An abundance of lines could indicate a natural disaster. The absence of lines after a natural disaster could indicate a violent and devastating disaster. The absence of lines could indicate newly fallen snow while a lot of lines after a snowfall could point to a place where children have been playing. The smooth lines in a baby’s skin vs the hard lines in an elderly person’s skin. A lot of lines can denote age while a lack of them can indicate youth.

You need to pay attention to the lines in your surroundings and ask yourself if they are adding to your story or taking away from it.

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Think Like a Photographer: Be a Failure

How do we learn to compose?

We learn to compose by taking lots of pictures. It seems simple enough, the more you do the better you get but we need to realize it comes with a caveat. Simply taking lots of pictures is not good enough. We need to take pictures and constantly evaluate them. Taking lots of pictures will be of little use if you keep making the same mistake.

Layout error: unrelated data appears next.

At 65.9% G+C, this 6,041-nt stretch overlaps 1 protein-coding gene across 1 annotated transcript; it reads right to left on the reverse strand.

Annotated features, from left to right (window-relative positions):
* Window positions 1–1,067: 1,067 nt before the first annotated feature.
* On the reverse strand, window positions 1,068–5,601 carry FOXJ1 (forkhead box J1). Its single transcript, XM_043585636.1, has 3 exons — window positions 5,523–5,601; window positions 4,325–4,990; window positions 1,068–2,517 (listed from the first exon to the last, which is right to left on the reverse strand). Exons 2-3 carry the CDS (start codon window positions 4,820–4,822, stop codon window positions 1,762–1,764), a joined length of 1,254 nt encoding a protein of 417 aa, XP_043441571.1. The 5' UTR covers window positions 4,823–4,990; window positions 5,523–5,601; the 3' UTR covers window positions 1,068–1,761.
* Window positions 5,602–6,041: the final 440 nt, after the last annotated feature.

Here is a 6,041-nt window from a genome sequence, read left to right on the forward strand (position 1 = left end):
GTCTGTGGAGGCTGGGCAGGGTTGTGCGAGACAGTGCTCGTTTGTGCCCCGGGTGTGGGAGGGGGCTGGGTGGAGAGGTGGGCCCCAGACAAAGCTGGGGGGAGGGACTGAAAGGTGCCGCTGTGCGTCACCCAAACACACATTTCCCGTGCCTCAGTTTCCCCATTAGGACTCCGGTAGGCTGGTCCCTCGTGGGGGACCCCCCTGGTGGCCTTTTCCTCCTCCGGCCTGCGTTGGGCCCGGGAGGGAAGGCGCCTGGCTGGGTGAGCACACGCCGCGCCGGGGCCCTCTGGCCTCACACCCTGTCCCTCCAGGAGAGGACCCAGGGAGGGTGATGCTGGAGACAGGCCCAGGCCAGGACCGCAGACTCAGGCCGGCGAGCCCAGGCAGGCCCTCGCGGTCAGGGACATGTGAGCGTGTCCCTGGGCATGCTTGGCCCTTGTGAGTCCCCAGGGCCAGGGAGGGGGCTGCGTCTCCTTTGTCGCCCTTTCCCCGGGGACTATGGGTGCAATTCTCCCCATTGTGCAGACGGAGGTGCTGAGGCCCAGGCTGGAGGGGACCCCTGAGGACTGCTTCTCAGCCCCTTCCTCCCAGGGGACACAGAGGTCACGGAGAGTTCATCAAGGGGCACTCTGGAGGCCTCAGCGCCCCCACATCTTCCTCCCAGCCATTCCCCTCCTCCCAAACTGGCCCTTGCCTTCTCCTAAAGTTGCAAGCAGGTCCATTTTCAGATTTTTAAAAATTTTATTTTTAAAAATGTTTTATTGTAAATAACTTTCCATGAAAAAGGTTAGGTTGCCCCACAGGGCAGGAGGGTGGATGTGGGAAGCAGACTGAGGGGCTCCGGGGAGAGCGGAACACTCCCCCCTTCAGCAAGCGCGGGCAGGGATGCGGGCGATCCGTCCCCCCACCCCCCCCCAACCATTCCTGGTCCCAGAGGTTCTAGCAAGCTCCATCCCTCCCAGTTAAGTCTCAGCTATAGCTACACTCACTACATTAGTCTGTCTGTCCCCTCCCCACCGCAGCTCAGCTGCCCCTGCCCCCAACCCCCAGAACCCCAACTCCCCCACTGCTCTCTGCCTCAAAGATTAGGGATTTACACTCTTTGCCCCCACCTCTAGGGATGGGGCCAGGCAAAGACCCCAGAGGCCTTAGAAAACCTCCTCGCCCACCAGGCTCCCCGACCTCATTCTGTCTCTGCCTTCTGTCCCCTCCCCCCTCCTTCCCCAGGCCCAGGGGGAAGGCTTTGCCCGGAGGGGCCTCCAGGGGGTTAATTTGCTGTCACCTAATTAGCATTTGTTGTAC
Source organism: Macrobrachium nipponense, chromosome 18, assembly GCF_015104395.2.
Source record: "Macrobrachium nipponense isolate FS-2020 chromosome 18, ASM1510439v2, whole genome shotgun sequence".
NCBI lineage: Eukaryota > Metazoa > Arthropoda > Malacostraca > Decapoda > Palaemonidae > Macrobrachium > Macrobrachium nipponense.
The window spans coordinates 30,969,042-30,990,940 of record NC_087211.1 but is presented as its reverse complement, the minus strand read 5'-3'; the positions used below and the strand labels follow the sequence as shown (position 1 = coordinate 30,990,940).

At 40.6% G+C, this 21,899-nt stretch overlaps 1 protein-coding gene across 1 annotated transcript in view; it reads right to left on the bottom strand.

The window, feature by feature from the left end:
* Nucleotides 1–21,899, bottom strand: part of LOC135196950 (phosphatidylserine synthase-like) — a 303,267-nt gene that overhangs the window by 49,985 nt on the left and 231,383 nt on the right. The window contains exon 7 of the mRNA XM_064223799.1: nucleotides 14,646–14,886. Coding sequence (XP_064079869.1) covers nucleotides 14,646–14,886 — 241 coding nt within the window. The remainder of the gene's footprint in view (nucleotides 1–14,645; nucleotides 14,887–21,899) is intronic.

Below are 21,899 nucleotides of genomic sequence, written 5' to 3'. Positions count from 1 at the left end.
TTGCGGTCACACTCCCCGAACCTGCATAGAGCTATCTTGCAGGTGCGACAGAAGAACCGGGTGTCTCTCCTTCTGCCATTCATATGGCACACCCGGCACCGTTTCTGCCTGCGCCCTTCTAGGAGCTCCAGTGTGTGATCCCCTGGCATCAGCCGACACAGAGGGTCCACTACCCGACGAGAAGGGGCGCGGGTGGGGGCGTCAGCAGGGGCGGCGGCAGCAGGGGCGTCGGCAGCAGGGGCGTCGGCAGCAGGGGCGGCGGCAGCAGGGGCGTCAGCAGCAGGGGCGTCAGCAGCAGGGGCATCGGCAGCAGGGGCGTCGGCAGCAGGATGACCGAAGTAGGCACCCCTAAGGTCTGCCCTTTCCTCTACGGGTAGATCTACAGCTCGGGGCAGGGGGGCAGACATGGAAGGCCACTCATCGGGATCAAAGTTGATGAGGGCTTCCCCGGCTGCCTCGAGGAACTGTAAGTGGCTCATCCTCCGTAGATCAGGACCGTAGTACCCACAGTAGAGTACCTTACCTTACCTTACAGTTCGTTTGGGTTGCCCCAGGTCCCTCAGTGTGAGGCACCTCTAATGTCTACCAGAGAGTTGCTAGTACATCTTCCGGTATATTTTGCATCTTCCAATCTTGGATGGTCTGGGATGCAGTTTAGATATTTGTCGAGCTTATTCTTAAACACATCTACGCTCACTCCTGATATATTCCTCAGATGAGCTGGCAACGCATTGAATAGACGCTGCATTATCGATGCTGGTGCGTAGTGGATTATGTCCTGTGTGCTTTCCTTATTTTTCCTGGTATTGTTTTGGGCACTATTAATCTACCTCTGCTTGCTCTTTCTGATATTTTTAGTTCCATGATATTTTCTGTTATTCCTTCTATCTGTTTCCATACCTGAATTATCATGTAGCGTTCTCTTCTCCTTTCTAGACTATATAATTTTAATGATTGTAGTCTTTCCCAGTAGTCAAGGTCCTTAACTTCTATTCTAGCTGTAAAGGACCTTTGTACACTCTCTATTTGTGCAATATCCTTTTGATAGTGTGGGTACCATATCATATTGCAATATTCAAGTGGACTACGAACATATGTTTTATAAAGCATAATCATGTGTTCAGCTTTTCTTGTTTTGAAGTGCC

Why do we take lots of pictures?

Because you will fail and you will fail a lot. A lot of your shots will be terrible. There is no nice way to put this but you are going to do a horrible job of it. Being a failure at photography is actually a great thing. Once you learn to accept you are going to fail then you can begin to think as a photographer.

SO WHAT?!?!?! Consider a magazine cover shoot. We could shoot 100 photos and how many photos do we need for a magazine cover? 1. Think about it for a moment. We shoot 100 photos and only use 1 that would mean we have a 99% failure rate. Despite a 99% failure rate our shoot would be a success because we got our magazine cover. I do not think that most people would jump out of an airplane with a parachute that had a 99% failure rate yet we gladly accept only using 1% of the photos.